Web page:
Thursday, February 05, 2004

Trying to make a spark


First off, I can tell you that some of you will not be pleased to hear that I am about to link to a right-wing publication. Apologies, but as I such a voracious reader of everything that is printed (joke!) I only just discovered that a certain Mr. Terry Teachout not only writes one of the few blogs dedicated to things aesthetic (sorry about the big word, but I gotta practice for the vernissage tonight). But he also writes for (and probably gets paid for it, too!) a magazine that would make a mother see red. On the other hand, there are a couple of people I know who probably think that it is too soft. As it is likely to cause consternation, I will refrain from referring to it by name, ok?

So much for the lead in. Well, Mr. Teachout takes four and a half pages (six if you count the ridiculous amount of space left for the headline and the advertisement at the end) this month, in the un-namable magazine to explain to his readers how and why they should buy contemporary art, and how and why it does not have to be expensive. On the surface, a very nice and easy public service announcement worthy of the American Ad Council.

But like some of those PSAs, taking a centrist view glosses over and ignores some very significant points. In short; Mr. Teachout tries to join the "serious" art crowd, by touting all his recent purchases. OK, now if you are so inclined you can go back to work, or whatever else you were doing - that is my point, but, I'm probably going to use something like a gazillion and a half words to hammer it home. Something about the sense of frustration that I've been harboring for a couple of days now.

While he says at the beginning of the article "Today, though, my involvement with the visual arts is a passion." He then spends the last three pages making excuses for not buying more that range from "I need to take a pause and learn more than I know now." To running out of wall space, which contradicts the PSA nature of the piece, and makes it read much more like he wants the 27,000+ readers of the un-nameable magazine to congratulate him on his magnificent purchases.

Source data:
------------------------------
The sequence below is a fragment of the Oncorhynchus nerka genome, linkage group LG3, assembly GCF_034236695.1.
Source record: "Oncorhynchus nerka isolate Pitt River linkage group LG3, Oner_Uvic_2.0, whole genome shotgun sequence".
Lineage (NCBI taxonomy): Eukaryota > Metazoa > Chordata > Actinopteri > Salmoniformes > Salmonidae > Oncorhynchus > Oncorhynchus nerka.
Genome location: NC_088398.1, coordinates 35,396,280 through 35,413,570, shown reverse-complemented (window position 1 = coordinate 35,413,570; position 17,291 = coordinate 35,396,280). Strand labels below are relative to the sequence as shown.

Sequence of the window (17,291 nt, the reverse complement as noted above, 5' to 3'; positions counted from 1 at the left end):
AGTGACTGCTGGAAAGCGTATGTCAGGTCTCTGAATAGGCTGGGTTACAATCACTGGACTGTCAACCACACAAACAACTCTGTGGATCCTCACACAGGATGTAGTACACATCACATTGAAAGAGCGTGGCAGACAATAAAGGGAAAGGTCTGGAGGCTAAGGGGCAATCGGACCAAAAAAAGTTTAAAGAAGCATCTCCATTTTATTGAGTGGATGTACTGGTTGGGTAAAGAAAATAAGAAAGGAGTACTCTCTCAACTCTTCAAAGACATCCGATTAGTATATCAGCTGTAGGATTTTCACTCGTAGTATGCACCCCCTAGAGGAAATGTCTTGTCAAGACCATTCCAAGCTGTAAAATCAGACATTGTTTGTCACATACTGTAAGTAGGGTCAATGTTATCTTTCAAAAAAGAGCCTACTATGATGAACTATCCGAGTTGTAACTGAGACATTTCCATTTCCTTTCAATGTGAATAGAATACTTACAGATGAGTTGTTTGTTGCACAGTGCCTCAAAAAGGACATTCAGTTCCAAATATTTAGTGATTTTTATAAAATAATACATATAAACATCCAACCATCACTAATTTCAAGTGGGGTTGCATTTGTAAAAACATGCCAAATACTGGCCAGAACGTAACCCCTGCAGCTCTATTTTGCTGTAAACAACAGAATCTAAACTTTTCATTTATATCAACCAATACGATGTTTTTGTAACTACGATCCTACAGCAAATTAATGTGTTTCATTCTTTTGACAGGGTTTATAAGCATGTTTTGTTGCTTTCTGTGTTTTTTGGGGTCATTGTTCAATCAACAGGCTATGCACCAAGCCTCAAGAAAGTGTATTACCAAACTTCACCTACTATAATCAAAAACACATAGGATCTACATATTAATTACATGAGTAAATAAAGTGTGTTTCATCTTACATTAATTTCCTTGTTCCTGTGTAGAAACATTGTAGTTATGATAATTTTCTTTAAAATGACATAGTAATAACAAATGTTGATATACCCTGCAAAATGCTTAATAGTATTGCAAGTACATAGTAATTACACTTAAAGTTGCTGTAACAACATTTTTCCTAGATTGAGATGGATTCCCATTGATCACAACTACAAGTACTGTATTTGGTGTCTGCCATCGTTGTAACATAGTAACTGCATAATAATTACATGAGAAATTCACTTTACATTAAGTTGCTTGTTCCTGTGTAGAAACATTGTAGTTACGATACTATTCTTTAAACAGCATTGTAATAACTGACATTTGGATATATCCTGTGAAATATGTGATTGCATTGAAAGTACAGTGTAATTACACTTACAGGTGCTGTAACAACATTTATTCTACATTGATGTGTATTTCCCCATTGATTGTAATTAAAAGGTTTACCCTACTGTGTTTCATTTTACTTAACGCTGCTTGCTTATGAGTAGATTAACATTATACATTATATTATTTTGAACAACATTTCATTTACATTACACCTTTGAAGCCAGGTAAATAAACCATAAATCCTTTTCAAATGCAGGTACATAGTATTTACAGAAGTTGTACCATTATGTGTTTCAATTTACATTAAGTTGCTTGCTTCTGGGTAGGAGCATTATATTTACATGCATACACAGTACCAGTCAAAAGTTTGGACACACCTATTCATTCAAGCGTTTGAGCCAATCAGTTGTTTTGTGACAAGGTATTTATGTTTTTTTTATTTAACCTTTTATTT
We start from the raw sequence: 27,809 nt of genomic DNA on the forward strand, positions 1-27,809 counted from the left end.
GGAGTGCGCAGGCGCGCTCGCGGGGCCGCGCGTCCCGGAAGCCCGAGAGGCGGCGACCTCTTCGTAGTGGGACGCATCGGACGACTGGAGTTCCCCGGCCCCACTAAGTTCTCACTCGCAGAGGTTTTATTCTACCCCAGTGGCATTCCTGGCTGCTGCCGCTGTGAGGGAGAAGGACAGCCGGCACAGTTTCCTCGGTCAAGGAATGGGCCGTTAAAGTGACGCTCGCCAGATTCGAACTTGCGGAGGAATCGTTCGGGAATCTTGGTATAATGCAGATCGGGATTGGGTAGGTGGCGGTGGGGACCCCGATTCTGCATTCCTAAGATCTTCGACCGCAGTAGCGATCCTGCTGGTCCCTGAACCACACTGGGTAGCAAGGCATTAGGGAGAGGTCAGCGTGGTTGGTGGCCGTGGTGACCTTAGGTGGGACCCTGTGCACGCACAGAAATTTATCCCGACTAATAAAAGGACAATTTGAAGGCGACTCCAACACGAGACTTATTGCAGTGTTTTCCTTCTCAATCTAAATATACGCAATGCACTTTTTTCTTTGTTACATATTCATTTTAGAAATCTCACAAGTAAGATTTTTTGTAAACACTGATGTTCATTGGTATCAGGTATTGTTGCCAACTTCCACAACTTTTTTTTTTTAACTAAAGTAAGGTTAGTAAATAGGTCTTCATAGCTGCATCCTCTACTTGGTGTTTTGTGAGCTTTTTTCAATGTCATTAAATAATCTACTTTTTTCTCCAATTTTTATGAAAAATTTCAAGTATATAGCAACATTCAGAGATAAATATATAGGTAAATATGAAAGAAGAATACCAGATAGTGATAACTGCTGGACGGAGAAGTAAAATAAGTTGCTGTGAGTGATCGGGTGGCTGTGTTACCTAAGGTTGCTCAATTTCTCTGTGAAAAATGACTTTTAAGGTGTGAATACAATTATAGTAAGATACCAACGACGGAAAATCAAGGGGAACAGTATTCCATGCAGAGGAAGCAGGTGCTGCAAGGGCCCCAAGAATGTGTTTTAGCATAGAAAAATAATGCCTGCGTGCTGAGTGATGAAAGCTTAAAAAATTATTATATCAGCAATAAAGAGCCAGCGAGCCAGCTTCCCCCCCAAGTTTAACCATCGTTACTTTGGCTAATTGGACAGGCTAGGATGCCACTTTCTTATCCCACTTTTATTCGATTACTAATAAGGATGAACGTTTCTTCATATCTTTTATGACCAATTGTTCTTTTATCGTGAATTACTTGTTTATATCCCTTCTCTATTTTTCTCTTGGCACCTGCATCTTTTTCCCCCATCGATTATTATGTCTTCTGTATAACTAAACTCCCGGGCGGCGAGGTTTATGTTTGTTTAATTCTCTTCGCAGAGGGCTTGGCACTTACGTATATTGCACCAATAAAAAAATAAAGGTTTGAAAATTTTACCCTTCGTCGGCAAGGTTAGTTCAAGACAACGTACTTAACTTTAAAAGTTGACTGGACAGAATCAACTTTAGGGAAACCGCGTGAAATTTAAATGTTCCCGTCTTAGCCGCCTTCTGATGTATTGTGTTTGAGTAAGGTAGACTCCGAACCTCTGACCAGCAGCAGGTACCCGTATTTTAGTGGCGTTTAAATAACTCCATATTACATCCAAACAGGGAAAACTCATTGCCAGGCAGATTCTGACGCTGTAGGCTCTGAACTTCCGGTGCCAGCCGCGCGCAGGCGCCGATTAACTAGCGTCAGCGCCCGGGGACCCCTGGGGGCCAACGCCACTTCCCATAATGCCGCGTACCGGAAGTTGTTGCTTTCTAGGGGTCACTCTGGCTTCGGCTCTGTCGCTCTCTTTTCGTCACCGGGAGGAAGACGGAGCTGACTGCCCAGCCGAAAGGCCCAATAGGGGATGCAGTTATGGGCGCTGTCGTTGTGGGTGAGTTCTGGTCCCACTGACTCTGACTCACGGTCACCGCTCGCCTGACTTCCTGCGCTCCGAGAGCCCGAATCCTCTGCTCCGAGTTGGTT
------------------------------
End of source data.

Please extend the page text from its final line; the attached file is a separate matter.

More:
Mr. Teachout then makes it entirely obvious who he is writing for, by bashing The Substance of Style: How the Rise of Aesthetic Value is Remaking Commerce, Culture, and Consciousness by Virginia Postrel. Choosing to focus on her line "Crate & Barrel sells framed reproductions of Mark Rothko paintings for $499." Instead of "Some just want a more attractive living room." Just slightly above it. His distinction between "serious" art and by extension, what I would assume is marginal art, only serves to puff up his feathers. He himself states "I would have wanted to own [Piazza Rotunda by Willaim Bailey] simply because of the way it looks. In fact, that is the only good reason to buy a work of art: so that you can look at it every day, as often as you want." Mr. Teachout sounds pretty darn convincing that Piazza Rotunda is making his living room a prettier place. Even though he continues to write "I was nonetheless forcibly struck by how little her words correspond with my own experience." Going that extra step and implying that his living room is better and prettier than a living room with a $500 reproduction of some Mark Rothko painting is the equivalent of dissing Bela Fleck because he hangs out with the Dave Matthews Band. - Which is something I do (dissing Bela Fleck because he hangs with DMB, I just don't get much of that Jam Band stuff) but when I do it, people stop paying attention to me.

Making a distinction between serious and marginal in any artistic endeavor is only going to come right back at you and bite you on the ass. From his writing I would assume that "a mediocre lithograph... by Joan Miro or Marc Chagall" would qualify as "serious" art despite his reservations about it - and last I heard philography is a pretty damn cool hobby.

Then to tie this thing up Mr. Teachout continues: "To begin with, Postrel seems to think that the only people who buy "serious" art instead of mass-market "framed reproductions" are snobs out to make money and impress other snobs. Had those been my motives, I would have failed dismally." From the tone, namedropping, and medium in which he writes, I can only imagine that Mr. Teachout was has, in fact, succeeded quite well.

There are a couple more juicy tidbits in the article, specifically "When neither scarcity or fashion is at issue, what accounts for the difference in price between roughly similar objects?" But, I'm going to have to leave them for later. Perhaps much later, as tonight I'm heading over to the Musee d"art Contemporain to check out the vernie for Dominique Blain's show. I'm looking forward to the potential chemical reaction that might happen when White Cube meets Anti-White Cube!

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